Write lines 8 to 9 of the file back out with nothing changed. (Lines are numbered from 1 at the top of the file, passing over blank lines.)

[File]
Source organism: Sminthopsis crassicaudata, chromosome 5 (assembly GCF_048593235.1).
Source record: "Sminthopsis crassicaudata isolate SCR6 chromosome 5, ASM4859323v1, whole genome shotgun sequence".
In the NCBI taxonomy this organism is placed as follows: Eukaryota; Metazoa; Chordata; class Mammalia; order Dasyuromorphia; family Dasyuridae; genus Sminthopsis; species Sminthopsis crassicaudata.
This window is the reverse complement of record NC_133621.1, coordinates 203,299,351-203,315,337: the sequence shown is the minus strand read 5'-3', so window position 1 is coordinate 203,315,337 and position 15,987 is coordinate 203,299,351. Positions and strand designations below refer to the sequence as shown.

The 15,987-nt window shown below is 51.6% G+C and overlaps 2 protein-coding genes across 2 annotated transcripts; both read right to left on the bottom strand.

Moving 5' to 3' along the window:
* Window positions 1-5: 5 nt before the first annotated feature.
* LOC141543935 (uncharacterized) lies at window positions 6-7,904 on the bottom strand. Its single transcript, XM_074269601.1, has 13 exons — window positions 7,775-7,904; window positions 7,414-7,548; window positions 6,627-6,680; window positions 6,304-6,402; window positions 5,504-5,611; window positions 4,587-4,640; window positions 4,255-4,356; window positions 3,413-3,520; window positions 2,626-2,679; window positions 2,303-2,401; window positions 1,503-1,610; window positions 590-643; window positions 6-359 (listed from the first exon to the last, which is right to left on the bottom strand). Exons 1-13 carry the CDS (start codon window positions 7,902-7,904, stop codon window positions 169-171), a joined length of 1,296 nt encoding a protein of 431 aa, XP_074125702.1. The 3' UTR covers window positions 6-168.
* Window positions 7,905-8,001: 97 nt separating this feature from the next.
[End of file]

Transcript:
* LOC141543935 (uncharacterized) lies at window positions 6-7,904 on the bottom strand. Its single transcript, XM_074269601.1, has 13 exons — window positions 7,775-7,904; window positions 7,414-7,548; window positions 6,627-6,680; window positions 6,304-6,402; window positions 5,504-5,611; window positions 4,587-4,640; window positions 4,255-4,356; window positions 3,413-3,520; window positions 2,626-2,679; window positions 2,303-2,401; window positions 1,503-1,610; window positions 590-643; window positions 6-359 (listed from the first exon to the last, which is right to left on the bottom strand). Exons 1-13 carry the CDS (start codon window positions 7,902-7,904, stop codon window positions 169-171), a joined length of 1,296 nt encoding a protein of 431 aa, XP_074125702.1. The 3' UTR covers window positions 6-168.
* Window positions 7,905-8,001: 97 nt separating this feature from the next.